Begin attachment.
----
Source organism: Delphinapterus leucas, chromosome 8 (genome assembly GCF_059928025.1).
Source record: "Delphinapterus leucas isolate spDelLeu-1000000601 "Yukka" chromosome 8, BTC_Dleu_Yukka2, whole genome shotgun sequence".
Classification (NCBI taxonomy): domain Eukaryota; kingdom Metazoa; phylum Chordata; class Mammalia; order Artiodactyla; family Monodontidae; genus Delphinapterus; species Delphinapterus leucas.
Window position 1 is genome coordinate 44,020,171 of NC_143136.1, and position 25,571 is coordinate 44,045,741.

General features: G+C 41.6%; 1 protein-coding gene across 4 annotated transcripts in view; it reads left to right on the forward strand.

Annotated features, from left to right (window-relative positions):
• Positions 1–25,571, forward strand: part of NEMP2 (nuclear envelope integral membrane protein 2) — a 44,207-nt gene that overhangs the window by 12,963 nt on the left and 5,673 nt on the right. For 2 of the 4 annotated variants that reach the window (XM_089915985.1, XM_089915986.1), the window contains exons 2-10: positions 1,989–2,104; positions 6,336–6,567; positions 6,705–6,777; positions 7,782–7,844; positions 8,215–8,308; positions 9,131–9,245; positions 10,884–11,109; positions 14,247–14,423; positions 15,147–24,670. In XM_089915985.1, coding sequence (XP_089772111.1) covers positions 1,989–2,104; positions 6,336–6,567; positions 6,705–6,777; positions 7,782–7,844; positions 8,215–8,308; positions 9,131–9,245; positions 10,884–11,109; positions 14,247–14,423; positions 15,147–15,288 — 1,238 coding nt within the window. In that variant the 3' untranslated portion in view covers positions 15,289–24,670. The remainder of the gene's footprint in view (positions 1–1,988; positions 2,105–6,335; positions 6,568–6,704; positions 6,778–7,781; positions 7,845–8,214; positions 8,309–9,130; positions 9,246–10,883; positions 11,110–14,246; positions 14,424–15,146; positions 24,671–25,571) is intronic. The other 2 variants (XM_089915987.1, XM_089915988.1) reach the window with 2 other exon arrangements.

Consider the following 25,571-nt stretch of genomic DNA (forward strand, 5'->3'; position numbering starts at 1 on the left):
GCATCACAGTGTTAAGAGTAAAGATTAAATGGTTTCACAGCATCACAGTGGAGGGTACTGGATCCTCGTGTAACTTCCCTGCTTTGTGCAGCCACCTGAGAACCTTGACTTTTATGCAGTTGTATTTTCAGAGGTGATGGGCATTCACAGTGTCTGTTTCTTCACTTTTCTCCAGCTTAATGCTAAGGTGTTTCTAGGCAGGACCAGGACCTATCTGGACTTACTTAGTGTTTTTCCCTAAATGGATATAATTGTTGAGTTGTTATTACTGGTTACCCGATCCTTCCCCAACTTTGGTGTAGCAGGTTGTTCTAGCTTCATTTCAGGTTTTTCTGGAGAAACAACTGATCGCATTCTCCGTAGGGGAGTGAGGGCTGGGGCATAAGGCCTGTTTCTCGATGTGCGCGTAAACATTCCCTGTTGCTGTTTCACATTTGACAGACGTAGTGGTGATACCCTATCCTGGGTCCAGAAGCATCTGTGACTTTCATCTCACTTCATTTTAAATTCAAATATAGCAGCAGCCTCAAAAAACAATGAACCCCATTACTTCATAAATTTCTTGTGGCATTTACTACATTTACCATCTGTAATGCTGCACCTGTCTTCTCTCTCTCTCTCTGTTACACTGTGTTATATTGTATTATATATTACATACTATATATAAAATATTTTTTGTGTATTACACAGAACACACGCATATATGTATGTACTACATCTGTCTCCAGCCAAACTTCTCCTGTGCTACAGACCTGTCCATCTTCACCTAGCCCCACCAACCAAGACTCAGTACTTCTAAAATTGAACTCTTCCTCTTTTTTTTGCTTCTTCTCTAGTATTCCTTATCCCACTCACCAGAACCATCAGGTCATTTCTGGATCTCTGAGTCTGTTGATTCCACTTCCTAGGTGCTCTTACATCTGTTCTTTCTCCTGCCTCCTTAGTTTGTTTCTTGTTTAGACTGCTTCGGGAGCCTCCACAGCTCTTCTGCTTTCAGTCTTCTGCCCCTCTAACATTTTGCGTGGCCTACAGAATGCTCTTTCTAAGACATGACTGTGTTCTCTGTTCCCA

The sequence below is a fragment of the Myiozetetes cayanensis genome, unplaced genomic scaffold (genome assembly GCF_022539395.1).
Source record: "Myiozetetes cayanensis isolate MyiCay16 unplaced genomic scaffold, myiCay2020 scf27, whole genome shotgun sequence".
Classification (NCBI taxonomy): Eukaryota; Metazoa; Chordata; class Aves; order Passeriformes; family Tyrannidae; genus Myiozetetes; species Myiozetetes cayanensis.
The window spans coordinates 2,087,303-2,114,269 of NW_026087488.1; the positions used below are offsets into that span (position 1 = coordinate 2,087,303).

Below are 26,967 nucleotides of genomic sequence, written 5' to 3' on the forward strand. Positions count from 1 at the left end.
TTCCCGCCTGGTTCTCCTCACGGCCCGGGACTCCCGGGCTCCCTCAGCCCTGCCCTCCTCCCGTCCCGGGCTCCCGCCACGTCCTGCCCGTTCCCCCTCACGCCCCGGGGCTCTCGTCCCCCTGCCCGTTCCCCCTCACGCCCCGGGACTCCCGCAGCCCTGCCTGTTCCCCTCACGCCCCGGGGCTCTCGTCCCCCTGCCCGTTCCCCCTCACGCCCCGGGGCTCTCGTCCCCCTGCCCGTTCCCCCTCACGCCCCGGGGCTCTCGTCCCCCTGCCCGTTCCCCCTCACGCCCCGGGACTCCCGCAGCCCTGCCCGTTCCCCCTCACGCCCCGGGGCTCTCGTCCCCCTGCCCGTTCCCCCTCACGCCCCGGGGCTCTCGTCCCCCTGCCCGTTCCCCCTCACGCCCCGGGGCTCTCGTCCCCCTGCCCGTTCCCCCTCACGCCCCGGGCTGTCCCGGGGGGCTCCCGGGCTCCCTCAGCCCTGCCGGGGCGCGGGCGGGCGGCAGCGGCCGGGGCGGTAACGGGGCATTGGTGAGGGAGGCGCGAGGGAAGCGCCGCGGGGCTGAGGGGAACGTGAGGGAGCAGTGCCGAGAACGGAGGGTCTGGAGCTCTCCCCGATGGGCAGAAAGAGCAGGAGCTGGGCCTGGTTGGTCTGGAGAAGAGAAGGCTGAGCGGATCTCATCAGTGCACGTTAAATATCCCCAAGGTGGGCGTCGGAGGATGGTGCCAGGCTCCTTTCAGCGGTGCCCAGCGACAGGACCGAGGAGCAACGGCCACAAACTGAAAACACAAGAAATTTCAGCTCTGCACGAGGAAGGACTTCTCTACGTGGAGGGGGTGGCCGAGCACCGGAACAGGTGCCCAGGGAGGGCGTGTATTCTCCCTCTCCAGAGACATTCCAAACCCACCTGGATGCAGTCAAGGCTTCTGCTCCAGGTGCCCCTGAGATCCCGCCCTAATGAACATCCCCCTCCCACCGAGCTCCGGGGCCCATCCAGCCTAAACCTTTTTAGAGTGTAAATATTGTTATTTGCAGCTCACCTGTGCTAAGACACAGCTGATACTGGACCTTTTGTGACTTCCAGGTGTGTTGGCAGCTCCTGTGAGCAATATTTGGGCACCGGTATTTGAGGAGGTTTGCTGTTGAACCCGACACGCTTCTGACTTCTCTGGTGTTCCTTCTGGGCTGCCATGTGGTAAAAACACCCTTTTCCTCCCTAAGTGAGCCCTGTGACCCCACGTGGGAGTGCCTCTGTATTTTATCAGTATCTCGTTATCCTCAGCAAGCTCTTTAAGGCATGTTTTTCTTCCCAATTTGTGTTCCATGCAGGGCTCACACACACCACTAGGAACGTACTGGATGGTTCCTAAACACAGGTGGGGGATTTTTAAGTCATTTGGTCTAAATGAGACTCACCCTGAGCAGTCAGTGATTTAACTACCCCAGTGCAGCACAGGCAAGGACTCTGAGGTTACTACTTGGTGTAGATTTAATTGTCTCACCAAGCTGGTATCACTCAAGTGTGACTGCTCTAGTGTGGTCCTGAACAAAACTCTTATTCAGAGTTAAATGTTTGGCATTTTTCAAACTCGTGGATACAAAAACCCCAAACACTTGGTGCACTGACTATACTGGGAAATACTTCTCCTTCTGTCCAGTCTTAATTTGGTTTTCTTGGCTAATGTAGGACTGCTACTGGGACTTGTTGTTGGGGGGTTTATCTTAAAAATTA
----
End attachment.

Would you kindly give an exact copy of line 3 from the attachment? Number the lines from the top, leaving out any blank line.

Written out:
Classification (NCBI taxonomy): domain Eukaryota; kingdom Metazoa; phylum Chordata; class Mammalia; order Artiodactyla; family Monodontidae; genus Delphinapterus; species Delphinapterus leucas.